9 calamitous payment process mistakes e-commerce entrepreneurs should avoid
Your checkout page has a critical role in your business because this is where the payment process takes place. Here are 9 payment mistakes to avoid.
It doesn’t matter whether you deal in online retail or brick-and-mortar stores, your goal in setting up your shop remains the same: get the customer to make a purchase. However, tactics for encouraging sales vary between the two modes of retail. For example, in physical retail environments, getting people to come into the store is most of the battle; then, product displays and fast-and-easy checkout procedures will convince consumers to convert.
In e-commerce, the game is a bit subtler. Web page design, navigation organization and balance of information and whitespace are all critical. Online shoppers tend to be more skeptical of stores and products, so online entrepreneurs must do more to assuage consumer fears and convince them to convert. Perhaps most importantly, online retail environments must offer the most perfect payment process to prevent abandonment at such a late stage – but almost every e-commerce entrepreneur makes at least one serious payment-related gaffe that denies them unknown numbers of sales.
It isn’t enough to merely accept payments online; you need to make the payment process exceedingly smooth and easy to maximize profits. If you want to convert every customer who finds their way onto your e-commerce site, here are the nine most major payment process mistakes to fix ASAP.
Surprising customers with unexpected fees
When a customer gets a price in their head, they are loath to change it. Thus, when they see prices for products, they expect to pay those prices – and hardly a penny more. If your online business necessitates additional fees, like shipping or tax, you should inform your customers of those costs early-on in the shopping process, so customers don’t see unexpected costs and quit the purchase.
Offering limited payment options
You can’t accept cash over the web, but that doesn’t mean you are stuck with credit cards only. People pay dozens of different ways these days, from credit and debit cards to PayPal, Venmo, Google and Apple Wallet, ACH and more. You might research how your target demographic prefers to pay and offer a few payment options to customers.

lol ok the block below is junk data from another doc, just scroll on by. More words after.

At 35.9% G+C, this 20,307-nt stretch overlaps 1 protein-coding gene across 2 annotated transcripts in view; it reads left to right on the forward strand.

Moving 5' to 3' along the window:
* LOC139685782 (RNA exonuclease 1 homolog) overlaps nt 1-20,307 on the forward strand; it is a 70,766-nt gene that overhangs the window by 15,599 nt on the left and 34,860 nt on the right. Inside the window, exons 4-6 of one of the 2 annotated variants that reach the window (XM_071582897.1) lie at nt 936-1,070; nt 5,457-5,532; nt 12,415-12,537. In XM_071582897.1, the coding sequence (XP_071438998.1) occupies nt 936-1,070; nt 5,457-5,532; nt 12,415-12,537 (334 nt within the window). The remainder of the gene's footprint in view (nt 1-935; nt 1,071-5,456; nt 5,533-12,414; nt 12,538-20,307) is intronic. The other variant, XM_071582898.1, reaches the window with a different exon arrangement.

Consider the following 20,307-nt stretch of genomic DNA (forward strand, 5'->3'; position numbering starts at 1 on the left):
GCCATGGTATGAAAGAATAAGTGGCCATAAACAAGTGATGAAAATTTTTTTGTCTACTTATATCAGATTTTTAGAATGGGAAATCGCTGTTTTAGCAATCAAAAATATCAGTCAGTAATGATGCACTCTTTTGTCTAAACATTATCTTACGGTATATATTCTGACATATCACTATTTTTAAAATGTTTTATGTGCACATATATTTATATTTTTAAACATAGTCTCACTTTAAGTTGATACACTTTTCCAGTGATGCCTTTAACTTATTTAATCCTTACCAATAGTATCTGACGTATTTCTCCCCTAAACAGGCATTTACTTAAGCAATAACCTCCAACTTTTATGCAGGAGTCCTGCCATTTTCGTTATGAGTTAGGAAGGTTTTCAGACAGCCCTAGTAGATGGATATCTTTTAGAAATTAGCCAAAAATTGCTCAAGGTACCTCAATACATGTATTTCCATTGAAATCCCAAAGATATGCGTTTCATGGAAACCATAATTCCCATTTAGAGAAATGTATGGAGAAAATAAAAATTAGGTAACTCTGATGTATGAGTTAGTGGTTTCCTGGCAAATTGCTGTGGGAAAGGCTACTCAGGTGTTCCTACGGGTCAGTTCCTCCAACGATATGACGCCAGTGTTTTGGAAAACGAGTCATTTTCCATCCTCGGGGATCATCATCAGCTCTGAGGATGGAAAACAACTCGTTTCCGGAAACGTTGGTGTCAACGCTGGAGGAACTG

Ignoring security and fraud prevention
Providing payment information is a vulnerable act for customers: If you are less-than-reliable, their payment information could get lost or stolen, causing them financial and emotional stress. You shouldn’t let your customer’s trust go to waste by being flippant with their payment details. Instead, you should use a payment processor with a reputation for security and well-known fraud prevention tools in place.
Demanding too much information during checkout
When a customer checks out in a physical store, they typically don’t need anything but payment to get their desired products and leave. The same should be true in e-commerce: If you are requiring your customers to fill out lengthy forms before they can make purchases, you are bound to see more than a few abandoned carts.
Forcing customers to make payment accounts
Similarly, you shouldn’t require that customers make accounts with your store to check out. Delaying payment in any way is risking the transaction; if you want to encourage customers to create an account, you should do so after the purchase is complete.
Redirecting customers to another payment portal
The web is full of scams, and most customers are hawk-eyed to detect them. Links that redirect them to unfamiliar websites, especially websites that request payment information, are incredibly suspicious and often cause people to look elsewhere for the products they need. If this occurs during your payment process, you should redesign ASAP.
Misunderstanding your payment processor’s T&C
A service provider’s terms and conditions dictate how the services function, so your payment processor’s terms and conditions affect your e-commerce business acutely. Especially since the General Data Protection Regulations went into effect in late May, T&Cs are changing left and right, so you might want to reread – or read for the first time – the appropriate documents to better understand your payment processor.
Allowing the website to look or function poorly
Your website is the first and sometimes only brand asset customers interact with, so it needs to be attractive and functionally flawless. Again, because customers are on the lookout for dishonest online behavior, a less-than-perfect site will likely send customers looking for more trustworthy online stores.
Trying to DIY any step of the payment process
You aren’t a coder; you’re an entrepreneur. Even if you have experience building software, you shouldn’t risk your business’s reputation on your DIY payment process. Instead, you should invest in a payment process you and customers can trust and one that will scale with your business as it grows.
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